It is a statistic cited as a foregone conclusion by various politicians and pundits. “98 percent of women use birth control.” It’s as if anyone who doesn’t believe that number has been hiding under a rock or is willfully ignorant of the facts. But where does that number come from? Is it even true? Or could it be that it is a misleading statistic, designed to be sensational, inflaming the passions of women for political gain?
Recently, Democratic strategist Christy Setzer threw out the birth control statistic near the end of a discussion with PolitiChick Dr. Gina Loudon on FOX’s Neil Cavuto show in a segment about the “war on women” controversy. They were addressing a couple of recent statements made by Democratic National Committee chair Debbie Wasserman Schultz in which she compares Republican governors to abusers giving “the back of his hand” to women.
Along with PolitiChicks Ann-Marie Murrell and Morgan Brittany, fellow authors of What Women Really Want, Dr. Gina has argued that Democrats have charged Republicans with waging a “war on women,” all the while ignoring issues that truly matter to women, such as economic and national security. Like many women, Dr. Gina is weary of women’s issues being relegated to solely women’s reproductive organs and birth control.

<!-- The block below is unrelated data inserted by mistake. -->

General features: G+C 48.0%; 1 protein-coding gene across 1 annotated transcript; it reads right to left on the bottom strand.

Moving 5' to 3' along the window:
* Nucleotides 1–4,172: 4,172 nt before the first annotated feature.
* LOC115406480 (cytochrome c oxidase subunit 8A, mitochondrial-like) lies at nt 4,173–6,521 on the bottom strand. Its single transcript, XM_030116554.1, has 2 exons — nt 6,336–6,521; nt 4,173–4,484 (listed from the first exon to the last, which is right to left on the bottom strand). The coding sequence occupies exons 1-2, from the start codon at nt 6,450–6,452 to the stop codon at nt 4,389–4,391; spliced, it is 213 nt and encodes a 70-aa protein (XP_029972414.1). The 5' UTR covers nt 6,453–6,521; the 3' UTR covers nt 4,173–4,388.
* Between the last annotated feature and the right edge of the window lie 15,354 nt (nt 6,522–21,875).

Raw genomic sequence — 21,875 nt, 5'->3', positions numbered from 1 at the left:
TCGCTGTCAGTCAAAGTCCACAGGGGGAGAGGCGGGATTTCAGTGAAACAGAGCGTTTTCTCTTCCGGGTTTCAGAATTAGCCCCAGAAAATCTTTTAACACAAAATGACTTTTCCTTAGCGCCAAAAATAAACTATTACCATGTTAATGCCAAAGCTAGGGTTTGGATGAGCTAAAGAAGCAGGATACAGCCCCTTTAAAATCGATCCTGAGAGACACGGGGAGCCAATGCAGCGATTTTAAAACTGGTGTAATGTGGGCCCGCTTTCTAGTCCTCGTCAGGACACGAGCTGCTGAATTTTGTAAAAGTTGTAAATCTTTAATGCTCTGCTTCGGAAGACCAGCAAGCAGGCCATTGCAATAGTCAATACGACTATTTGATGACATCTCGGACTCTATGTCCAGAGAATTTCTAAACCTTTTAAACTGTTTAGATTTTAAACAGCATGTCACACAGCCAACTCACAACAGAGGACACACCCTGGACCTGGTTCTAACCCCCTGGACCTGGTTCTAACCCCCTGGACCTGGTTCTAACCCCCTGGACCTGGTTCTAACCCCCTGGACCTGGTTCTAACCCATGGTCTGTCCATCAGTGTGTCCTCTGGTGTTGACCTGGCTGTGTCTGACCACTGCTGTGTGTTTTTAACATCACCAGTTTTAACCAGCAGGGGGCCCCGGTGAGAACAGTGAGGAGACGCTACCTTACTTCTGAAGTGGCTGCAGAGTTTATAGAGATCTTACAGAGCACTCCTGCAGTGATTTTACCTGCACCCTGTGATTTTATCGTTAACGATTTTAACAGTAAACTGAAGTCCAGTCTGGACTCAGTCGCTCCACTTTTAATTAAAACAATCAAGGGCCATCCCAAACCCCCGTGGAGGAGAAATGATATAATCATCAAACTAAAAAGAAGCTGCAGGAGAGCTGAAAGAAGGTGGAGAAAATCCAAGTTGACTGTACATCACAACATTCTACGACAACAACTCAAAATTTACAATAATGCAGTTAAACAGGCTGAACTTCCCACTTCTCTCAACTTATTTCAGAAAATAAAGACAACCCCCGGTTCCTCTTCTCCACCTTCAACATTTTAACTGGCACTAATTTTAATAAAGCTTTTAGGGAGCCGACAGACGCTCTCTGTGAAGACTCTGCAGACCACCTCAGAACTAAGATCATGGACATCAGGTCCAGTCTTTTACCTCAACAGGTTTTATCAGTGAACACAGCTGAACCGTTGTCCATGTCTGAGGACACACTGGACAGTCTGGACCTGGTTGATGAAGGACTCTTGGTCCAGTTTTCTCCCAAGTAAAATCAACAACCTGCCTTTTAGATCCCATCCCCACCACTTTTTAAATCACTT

“Democrats have been much more concerned about how much free birth control women are getting than they have been concerned about women around the world being raped, insulted, and stoned to death.”
To which comment, Setzer countered with a comment similar to one made by House Speaker Nancy Pelosi, “98 percent of women use birth control, so I do actually think that’s an important issue to talk about.”
Loudon’s closing comment expressed her frustration with politicians trying to buy women’s votes over birth control. “Most women can afford their own $15 a month [for birth control], and their vote is not for sale for $15 a month. I’m sorry, it’s just not.”
By then, the segment was out of time, so Dr. Gina was not able to respond to the statistic, but she later did so on her own social media, stating that she wished she had just a few more moments to rebut the 98 percent birth control statistic.
If that 98 percent figure sounds pretty high, that is because it is.